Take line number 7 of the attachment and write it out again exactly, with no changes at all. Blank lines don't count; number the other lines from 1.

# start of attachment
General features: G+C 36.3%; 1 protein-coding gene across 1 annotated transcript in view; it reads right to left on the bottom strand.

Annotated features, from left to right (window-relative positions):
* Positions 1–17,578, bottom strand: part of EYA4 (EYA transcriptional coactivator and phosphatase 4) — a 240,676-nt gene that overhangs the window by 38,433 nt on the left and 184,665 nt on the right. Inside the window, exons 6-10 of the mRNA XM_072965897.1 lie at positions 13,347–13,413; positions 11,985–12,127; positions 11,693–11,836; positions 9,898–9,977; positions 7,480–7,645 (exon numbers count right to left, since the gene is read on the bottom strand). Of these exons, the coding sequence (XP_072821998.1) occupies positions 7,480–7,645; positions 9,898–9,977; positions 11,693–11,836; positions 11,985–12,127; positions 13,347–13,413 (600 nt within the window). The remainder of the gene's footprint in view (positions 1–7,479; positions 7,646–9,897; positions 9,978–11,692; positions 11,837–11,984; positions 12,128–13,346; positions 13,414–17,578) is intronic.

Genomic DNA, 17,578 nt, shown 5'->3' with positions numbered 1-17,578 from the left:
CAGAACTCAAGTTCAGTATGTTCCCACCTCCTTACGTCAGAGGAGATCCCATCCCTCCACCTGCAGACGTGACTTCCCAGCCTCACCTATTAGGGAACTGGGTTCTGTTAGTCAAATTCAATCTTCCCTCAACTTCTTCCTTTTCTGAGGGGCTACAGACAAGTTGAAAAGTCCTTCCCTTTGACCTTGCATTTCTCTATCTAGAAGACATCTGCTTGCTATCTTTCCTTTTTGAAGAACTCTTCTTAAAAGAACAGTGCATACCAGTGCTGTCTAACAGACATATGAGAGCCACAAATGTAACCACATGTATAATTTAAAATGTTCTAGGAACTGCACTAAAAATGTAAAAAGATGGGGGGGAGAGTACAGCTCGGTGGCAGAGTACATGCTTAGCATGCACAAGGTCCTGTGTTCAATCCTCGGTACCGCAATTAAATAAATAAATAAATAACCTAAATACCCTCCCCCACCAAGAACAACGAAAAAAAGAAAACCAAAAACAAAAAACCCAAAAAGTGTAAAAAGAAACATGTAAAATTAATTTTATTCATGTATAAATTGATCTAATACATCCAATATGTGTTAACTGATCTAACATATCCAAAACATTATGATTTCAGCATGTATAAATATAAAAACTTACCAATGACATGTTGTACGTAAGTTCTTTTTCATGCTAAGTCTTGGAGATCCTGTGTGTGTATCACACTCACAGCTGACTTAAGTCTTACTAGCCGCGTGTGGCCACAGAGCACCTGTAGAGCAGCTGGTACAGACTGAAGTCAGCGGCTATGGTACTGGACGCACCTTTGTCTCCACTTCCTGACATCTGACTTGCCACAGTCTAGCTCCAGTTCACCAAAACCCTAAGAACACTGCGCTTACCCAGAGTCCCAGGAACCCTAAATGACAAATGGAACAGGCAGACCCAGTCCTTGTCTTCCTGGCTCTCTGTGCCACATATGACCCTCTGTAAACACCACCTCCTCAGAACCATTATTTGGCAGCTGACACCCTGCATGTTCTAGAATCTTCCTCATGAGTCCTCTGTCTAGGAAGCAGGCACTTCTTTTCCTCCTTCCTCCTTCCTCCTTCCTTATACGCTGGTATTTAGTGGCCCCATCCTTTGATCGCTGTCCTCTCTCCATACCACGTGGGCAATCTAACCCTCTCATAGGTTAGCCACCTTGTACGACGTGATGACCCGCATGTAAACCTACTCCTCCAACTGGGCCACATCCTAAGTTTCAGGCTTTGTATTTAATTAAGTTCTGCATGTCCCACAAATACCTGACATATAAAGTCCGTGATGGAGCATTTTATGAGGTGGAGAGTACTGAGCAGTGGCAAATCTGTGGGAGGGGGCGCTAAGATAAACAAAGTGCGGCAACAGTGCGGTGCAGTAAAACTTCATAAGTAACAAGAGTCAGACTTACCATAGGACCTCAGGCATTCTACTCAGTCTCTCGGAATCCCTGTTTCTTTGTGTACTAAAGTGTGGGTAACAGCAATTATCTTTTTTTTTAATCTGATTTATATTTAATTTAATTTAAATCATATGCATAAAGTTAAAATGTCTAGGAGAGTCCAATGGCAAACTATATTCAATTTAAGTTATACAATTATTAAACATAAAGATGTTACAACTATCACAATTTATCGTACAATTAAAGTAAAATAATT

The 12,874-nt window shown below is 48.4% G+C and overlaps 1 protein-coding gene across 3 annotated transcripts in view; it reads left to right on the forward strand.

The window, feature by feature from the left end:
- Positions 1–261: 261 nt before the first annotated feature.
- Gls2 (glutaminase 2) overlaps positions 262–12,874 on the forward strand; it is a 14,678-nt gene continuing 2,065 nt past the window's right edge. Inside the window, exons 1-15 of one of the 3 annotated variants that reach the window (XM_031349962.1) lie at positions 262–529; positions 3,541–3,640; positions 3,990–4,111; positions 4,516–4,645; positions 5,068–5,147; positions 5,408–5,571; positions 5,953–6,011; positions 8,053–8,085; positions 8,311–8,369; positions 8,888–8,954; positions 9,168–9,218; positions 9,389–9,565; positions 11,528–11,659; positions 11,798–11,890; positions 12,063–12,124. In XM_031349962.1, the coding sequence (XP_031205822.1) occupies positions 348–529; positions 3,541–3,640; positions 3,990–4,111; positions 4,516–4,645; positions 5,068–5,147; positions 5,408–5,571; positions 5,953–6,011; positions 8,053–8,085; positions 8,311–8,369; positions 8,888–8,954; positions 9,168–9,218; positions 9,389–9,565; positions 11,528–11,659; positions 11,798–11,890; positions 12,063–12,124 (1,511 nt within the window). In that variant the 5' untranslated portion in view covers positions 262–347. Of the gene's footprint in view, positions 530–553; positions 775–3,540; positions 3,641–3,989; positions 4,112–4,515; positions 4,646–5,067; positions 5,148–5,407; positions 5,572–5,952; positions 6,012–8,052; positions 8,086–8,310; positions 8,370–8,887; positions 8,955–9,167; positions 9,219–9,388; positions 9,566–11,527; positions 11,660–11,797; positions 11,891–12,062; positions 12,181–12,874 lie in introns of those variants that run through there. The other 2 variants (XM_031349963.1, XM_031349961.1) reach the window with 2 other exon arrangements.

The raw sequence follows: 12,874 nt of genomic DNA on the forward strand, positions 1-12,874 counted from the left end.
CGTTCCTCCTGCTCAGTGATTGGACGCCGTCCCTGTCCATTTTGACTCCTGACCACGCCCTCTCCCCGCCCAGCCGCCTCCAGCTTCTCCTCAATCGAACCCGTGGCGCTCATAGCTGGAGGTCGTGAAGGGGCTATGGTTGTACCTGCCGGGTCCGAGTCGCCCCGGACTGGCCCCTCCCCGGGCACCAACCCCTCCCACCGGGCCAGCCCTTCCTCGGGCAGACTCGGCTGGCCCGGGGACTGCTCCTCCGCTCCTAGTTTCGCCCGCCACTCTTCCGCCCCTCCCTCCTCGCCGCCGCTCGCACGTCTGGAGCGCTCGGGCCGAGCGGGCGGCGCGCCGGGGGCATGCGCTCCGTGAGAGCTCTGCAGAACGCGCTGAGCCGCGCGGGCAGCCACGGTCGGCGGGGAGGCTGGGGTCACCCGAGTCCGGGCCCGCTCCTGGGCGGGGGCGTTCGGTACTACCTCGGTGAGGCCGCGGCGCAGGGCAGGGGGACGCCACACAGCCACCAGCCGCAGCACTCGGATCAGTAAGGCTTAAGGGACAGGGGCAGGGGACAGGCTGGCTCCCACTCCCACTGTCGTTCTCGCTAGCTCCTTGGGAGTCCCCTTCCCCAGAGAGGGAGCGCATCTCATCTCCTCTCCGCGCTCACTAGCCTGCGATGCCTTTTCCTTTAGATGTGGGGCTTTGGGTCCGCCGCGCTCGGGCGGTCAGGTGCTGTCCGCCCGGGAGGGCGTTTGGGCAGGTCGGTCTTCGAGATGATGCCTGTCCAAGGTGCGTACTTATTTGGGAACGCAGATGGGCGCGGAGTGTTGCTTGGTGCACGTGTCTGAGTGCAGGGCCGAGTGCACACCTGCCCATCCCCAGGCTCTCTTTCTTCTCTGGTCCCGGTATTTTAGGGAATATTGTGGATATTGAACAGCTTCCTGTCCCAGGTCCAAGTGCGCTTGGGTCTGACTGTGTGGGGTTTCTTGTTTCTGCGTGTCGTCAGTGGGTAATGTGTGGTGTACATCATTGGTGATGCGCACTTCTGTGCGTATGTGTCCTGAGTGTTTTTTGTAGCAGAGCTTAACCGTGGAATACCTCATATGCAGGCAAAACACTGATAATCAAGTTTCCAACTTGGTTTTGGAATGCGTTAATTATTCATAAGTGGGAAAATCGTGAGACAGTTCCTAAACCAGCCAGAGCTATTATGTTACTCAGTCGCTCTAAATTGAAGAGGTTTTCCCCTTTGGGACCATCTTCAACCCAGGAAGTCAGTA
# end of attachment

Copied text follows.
The window, feature by feature from the left end: